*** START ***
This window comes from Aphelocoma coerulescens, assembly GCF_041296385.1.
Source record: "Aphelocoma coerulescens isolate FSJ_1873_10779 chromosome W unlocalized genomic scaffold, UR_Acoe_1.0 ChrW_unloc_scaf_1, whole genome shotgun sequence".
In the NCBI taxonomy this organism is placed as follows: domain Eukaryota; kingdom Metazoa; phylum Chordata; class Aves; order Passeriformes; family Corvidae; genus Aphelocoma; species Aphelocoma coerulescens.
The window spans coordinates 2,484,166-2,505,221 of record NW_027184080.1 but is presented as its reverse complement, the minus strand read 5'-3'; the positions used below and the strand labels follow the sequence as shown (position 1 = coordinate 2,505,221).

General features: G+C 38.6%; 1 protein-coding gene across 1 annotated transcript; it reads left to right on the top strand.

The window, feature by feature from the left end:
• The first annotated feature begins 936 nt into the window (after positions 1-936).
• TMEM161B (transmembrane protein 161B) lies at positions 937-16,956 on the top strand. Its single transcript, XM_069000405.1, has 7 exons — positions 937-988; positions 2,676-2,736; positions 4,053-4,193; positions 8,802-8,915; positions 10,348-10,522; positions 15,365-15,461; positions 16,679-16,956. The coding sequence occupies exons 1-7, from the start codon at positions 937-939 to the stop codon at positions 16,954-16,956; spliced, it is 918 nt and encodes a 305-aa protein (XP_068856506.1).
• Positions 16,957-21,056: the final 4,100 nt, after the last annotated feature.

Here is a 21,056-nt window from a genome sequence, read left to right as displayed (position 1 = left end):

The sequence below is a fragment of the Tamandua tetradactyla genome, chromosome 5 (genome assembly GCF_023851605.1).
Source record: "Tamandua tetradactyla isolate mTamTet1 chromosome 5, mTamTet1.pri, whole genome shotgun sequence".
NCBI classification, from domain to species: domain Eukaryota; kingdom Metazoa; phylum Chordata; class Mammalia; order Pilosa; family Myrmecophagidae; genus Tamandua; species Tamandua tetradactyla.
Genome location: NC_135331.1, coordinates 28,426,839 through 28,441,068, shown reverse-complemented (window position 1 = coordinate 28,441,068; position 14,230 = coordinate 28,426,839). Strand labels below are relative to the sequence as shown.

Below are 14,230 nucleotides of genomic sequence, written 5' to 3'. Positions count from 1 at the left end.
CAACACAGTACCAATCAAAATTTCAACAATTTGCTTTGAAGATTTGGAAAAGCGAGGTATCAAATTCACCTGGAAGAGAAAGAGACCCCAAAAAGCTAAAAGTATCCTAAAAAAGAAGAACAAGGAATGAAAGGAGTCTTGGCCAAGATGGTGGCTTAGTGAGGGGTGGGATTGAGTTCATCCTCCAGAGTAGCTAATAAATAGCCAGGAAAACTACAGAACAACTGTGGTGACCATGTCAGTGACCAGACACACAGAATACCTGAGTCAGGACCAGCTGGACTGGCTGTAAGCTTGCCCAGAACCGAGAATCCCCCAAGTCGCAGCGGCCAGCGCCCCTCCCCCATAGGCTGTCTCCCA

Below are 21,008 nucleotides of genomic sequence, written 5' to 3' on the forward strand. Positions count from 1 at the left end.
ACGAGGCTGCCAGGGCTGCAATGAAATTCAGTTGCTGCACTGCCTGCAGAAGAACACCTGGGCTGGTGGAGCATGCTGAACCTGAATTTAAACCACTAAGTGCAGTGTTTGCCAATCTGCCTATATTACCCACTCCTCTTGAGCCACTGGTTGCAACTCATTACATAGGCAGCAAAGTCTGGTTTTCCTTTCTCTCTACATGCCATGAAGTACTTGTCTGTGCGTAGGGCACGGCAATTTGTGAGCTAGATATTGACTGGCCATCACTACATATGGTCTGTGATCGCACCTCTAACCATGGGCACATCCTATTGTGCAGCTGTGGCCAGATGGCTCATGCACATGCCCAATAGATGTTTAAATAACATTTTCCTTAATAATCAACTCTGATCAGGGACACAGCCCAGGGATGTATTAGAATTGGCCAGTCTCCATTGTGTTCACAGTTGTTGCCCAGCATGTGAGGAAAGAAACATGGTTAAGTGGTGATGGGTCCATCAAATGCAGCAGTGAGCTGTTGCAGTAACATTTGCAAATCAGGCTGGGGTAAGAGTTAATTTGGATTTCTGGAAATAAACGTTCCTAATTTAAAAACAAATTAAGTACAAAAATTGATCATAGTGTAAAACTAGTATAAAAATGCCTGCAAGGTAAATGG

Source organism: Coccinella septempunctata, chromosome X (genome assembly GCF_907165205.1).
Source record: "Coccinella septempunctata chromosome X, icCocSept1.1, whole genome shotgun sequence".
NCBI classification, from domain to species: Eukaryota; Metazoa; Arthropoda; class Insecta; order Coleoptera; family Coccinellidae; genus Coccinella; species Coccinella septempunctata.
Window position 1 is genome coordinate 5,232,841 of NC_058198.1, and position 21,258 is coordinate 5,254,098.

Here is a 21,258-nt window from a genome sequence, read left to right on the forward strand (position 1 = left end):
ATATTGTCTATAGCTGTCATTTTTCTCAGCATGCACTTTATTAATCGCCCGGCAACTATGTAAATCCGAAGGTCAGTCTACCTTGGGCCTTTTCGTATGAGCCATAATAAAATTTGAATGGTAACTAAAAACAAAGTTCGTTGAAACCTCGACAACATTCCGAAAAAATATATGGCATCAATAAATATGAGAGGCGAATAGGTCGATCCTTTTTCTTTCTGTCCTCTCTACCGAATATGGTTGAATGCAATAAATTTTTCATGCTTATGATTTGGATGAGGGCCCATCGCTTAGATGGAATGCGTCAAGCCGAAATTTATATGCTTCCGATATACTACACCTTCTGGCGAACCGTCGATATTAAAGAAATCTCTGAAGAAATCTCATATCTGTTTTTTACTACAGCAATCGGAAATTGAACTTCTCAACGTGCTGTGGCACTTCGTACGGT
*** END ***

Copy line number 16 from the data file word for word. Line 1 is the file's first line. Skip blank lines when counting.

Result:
CAACACAGTACCAATCAAAATTTCAACAATTTGCTTTGAAGATTTGGAAAAGCGAGGTATCAAATTCACCTGGAAGAGAAAGAGACCCCAAAAAGCTAAAAGTATCCTAAAAAAGAAGAACAAGGAATGAAAGGAGTCTTGGCCAAGATGGTGGCTTAGTGAGGGGTGGGATTGAGTTCATCCTCCAGAGTAGCTAATAAATAGCCAGGAAAACTACAGAACAACTGTGGTGACCATGTCAGTGACCAGACACACAGAATACCTGAGTCAGGACCAGCTGGACTGGCTGTAAGCTTGCCCAGAACCGAGAATCCCCCAAGTCGCAGCGGCCAGCGCCCCTCCCCCATAGGCTGTCTCCCA